Good attendance is a critical part of being successful in school. When students maintain a strong record of attendance, they’re far more likely to really learn your material and earn good grades. Unfortunately, some students struggle with absenteeism for various reasons.
The good news is that there are a variety of strategies you can use to improve the attendance of your student body. The first step to solving these problems is understanding them. Then, you can implement targeted strategies aimed at preventing absenteeism, supporting students, and encouraging them to strive for academic success in high school and beyond.
Understanding chronic absenteeism
Chronic absenteeism is a key issue for many schools. According to one study, chronic absenteeism is not only poorly documented but also a leading cause of reduced success among children in kindergarten and beyond.
Administrators who hope to correct chronic absenteeism should first understand what causes it. While there are unavoidable factors such as chronic illnesses, most cases are understandable and possible to address or work around. A few examples of these factors are poor grades, bullying, and food or housing struggles:
- Bad grades can demoralize students, creating resistance to attending school. children who feel they are failing are tempted to give up altogether than to fix what might seem like a massive problem.
- Bullying is often a source of constant fear for students subjected to it. A student might avoid attending class to steer clear of those who talk down to them or tease them.
- When students are struggling with housing or food, school often becomes a secondary priority. In severe cases, high school students may drop out of school altogether to help support their family at home, prevent homelessness, or provide food for younger siblings.
Once you familiarize yourself with the potential causes of chronic absenteeism, you’ll be in a much better position to combat it. In the next few sections, we’ll go over some techniques that you can use to improve school attendance and, in turn, set up your high school students for academic success.
4 ways you can improve school attendance
1. Offer extra support
For students who struggle with grades, a little extra support can go a long way. Failing certain subjects or receiving poor grades on class assignments or tests can have a detrimental effect on kids of all ages. It’s possible that these students could feel hopeless, overwhelmed, and stressed as a result of not understanding their coursework.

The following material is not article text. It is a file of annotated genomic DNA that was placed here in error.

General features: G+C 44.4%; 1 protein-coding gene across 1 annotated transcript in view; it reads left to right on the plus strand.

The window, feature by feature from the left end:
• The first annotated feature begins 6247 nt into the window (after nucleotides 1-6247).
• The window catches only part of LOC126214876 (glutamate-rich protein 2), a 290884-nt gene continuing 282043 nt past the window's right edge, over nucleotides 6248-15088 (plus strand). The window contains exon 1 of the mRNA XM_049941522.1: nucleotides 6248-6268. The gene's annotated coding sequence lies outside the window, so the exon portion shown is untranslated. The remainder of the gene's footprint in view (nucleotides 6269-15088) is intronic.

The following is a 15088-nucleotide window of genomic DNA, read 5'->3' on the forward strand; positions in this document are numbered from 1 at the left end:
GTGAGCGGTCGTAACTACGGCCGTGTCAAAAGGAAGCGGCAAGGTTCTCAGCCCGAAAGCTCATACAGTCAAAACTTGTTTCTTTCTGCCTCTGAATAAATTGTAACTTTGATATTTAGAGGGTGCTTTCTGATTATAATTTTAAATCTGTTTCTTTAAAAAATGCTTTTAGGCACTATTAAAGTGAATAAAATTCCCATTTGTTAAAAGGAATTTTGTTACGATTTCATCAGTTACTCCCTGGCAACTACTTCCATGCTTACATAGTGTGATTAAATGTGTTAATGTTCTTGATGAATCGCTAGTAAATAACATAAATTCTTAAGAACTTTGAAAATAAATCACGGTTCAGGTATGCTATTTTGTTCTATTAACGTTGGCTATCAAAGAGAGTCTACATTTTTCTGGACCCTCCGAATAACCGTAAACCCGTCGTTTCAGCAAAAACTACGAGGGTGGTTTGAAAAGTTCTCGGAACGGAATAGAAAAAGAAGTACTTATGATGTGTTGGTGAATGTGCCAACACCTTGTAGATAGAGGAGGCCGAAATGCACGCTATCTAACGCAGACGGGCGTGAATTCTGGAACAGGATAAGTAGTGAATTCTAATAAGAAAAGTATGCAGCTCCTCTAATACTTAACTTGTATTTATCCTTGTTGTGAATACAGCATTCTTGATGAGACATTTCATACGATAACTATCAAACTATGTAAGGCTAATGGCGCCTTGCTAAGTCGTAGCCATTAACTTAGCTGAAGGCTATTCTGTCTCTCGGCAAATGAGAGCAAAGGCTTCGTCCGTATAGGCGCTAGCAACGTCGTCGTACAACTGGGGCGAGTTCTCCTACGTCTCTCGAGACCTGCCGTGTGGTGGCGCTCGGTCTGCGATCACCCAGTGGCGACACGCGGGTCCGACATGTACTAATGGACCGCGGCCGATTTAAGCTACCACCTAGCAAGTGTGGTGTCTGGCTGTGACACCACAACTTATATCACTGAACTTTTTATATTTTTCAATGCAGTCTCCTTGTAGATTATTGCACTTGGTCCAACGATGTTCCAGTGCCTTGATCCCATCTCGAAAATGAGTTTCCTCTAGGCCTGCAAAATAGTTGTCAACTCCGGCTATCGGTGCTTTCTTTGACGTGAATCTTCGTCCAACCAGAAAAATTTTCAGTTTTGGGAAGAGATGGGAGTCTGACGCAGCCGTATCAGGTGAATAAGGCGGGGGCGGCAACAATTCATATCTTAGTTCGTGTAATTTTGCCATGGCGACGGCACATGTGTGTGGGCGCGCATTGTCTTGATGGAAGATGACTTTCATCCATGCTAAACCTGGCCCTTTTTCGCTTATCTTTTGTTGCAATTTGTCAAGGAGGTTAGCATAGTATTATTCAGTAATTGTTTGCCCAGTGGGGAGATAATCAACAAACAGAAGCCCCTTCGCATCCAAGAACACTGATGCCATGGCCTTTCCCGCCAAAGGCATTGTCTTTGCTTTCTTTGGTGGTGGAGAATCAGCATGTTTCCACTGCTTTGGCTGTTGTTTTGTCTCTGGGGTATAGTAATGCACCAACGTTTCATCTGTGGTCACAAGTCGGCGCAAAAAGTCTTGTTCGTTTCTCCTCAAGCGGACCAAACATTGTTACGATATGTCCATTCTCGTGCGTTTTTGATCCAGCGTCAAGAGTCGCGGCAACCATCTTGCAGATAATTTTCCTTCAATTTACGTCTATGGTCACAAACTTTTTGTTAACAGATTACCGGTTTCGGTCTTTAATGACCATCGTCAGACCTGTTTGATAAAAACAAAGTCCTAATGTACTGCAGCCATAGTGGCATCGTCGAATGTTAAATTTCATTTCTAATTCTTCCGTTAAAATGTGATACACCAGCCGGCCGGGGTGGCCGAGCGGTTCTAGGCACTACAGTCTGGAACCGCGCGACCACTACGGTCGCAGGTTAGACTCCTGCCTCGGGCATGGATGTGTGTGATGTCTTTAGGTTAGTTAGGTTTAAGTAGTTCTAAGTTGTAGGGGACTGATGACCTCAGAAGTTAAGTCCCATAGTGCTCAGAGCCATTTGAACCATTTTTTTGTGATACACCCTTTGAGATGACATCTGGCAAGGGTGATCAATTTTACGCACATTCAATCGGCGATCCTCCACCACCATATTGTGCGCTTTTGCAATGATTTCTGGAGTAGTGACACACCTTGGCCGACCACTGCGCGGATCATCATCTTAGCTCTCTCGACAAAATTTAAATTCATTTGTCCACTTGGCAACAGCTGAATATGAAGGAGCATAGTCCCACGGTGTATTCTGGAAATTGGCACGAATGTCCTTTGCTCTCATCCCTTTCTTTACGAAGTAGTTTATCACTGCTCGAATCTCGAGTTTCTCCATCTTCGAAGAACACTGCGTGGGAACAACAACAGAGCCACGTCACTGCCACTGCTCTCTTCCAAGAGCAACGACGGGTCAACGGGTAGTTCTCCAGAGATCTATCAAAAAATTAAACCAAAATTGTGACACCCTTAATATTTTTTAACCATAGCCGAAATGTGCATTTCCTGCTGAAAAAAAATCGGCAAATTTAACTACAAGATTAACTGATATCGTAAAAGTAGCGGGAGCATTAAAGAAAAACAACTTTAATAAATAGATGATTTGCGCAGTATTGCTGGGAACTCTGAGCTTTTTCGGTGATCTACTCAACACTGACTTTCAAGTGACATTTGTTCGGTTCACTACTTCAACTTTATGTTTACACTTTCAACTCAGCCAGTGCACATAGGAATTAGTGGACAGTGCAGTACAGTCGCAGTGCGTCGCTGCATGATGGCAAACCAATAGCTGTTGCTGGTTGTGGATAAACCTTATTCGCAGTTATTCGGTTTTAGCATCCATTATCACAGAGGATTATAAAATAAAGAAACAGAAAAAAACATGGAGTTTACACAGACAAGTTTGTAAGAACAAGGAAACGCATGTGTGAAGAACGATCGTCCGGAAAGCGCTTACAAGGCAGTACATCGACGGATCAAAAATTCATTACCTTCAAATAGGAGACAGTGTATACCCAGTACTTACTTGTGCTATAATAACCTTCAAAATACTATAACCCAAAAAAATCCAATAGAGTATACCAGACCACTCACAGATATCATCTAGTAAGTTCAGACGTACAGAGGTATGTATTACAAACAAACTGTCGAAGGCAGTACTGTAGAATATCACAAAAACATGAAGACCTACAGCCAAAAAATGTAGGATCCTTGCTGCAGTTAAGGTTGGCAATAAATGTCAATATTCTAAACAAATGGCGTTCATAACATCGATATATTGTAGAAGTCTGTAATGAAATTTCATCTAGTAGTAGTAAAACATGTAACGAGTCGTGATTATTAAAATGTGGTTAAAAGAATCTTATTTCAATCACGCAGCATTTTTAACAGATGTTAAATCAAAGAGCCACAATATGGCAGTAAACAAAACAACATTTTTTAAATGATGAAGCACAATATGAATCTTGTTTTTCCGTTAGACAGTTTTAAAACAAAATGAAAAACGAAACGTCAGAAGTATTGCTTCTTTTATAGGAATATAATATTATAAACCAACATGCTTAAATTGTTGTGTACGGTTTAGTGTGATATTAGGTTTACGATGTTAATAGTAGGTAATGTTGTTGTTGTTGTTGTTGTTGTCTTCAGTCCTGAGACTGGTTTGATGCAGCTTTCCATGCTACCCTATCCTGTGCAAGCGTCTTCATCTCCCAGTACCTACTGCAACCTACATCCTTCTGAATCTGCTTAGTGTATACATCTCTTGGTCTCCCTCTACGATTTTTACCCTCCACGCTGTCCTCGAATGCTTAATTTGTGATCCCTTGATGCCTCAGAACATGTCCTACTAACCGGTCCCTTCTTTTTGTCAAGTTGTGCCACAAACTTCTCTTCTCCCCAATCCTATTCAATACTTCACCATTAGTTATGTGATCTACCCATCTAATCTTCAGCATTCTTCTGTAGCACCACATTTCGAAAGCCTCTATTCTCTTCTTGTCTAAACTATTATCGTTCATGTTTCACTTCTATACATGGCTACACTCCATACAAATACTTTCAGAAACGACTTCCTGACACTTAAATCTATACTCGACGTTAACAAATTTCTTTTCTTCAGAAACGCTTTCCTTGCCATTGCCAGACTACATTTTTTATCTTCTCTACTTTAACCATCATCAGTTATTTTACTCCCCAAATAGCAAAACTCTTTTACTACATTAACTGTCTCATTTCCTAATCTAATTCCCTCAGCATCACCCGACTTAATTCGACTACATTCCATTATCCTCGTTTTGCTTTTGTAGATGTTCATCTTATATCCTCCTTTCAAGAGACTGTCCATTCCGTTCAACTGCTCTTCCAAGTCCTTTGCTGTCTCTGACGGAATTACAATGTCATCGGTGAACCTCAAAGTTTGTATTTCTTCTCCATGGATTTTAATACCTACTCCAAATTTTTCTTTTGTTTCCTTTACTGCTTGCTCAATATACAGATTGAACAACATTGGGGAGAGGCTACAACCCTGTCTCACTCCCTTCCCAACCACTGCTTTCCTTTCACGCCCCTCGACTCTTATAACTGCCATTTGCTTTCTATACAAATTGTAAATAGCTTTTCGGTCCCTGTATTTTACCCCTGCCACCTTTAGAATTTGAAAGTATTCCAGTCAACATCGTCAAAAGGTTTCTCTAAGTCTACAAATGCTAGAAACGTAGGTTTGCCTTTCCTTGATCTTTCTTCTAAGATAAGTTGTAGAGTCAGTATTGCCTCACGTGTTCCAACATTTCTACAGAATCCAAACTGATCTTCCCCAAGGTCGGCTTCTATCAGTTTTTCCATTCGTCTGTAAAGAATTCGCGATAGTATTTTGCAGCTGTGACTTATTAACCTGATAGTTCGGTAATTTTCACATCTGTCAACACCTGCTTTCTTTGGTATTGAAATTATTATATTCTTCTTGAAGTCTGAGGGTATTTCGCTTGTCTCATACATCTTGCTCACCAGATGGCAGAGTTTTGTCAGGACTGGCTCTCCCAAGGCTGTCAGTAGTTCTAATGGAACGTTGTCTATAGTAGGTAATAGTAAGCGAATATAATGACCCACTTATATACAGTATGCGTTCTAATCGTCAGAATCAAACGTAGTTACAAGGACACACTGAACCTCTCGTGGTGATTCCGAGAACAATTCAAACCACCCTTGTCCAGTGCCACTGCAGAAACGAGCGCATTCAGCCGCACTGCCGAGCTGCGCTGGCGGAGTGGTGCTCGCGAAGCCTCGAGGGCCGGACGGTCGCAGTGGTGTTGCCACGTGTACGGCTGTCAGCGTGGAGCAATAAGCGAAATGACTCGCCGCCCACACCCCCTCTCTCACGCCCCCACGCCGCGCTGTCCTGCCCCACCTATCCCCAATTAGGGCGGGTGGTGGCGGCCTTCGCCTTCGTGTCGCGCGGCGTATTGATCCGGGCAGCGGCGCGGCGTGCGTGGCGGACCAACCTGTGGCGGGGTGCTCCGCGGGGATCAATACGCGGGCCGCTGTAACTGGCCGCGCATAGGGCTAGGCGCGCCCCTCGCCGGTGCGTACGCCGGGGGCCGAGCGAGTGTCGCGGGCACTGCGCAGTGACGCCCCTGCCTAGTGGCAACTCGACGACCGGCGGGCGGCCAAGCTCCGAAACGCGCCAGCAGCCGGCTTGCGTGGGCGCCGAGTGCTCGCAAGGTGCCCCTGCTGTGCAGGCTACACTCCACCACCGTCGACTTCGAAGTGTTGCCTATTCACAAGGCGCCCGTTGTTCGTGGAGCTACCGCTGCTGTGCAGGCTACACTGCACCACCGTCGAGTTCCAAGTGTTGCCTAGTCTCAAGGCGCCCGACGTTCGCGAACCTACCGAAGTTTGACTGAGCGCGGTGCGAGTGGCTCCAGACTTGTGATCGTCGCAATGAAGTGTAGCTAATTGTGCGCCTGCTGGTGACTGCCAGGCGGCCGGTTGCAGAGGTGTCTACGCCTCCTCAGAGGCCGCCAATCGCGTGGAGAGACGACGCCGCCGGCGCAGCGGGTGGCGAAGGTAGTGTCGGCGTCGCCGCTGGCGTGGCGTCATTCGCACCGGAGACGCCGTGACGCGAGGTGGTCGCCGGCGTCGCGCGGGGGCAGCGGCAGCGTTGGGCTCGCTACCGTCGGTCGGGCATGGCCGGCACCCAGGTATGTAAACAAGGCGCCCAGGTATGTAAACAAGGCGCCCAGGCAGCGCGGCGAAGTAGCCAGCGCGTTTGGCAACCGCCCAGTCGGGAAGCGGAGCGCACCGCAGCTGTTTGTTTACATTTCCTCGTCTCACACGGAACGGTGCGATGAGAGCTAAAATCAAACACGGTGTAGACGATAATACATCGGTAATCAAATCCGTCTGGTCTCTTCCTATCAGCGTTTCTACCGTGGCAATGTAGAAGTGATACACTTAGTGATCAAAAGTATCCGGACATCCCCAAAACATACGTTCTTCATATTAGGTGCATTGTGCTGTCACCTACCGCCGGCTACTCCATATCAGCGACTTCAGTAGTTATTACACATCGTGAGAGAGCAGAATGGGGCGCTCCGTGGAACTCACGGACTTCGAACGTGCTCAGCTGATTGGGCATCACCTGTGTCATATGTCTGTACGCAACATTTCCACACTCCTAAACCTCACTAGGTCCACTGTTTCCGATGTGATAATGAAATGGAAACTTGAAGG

After-school programs and services, such as tutoring and clubs, are a great tool to use in situations like these. You can recruit teachers or even other students to help implement these programs and turn your absenteeism problem around for good. Try setting up a homework help lab in the library once a month for about an hour or two after school, or ask your teachers to lend their classrooms to after-school tutoring sessions on alternating days each week.
When students feel supported and cared for, they are much less likely to feel as if they cannot overcome problems with their grades. Offering an open environment where anyone can seek help can create a sense of security and encourage students to come to school again. No matter what issues they may face, students will know that support is available to them every step of the way.
2. Pay attention in the hallways
StopBullying.gov noted roughly 25-33% of students in the U.S. have reported experienced bullying at school. Although the majority of bullying occurs in middle school, many high school students report the same problems. The best way to address this issue is by paying attention to the warning signs.
Chronic absenteeism is one example of a red flag for bullying. Students who are experiencing this problem may be more withdrawn than usual. They may be less social or apt to interact with their classmates. If any teacher or administrator notices a student struggling with signs such as these, their early intervention could help to prevent further issues from occurring.
Unfortunately, less than 40% of students who experienced bullying went on to tell an adult or administrator. Children may avoid alerting authorities for fear of retaliation, embarrassment, or to not seem. Schools can combat this by implementing a strict no-bullying policy at school.